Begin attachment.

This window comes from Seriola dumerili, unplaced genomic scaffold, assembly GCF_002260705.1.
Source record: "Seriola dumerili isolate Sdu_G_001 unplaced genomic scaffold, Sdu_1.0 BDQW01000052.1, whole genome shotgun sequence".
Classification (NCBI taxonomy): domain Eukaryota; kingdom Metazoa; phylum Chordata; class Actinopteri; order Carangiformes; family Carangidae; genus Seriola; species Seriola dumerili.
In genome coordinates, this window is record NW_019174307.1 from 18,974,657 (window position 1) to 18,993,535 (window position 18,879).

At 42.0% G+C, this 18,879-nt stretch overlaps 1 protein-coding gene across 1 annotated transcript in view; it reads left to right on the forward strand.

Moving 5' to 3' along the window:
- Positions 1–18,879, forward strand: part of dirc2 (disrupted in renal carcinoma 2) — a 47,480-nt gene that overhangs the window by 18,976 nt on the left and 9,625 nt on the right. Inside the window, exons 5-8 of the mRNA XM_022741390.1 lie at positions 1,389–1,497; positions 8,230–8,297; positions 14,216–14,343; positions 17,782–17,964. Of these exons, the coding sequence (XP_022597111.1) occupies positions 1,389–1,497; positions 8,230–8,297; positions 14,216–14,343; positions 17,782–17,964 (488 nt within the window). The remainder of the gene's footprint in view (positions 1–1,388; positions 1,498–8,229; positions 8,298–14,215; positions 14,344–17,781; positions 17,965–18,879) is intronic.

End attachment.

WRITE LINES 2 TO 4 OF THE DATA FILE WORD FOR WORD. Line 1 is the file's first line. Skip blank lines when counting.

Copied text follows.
Source record: "Seriola dumerili isolate Sdu_G_001 unplaced genomic scaffold, Sdu_1.0 BDQW01000052.1, whole genome shotgun sequence".
Classification (NCBI taxonomy): domain Eukaryota; kingdom Metazoa; phylum Chordata; class Actinopteri; order Carangiformes; family Carangidae; genus Seriola; species Seriola dumerili.
In genome coordinates, this window is record NW_019174307.1 from 18,974,657 (window position 1) to 18,993,535 (window position 18,879).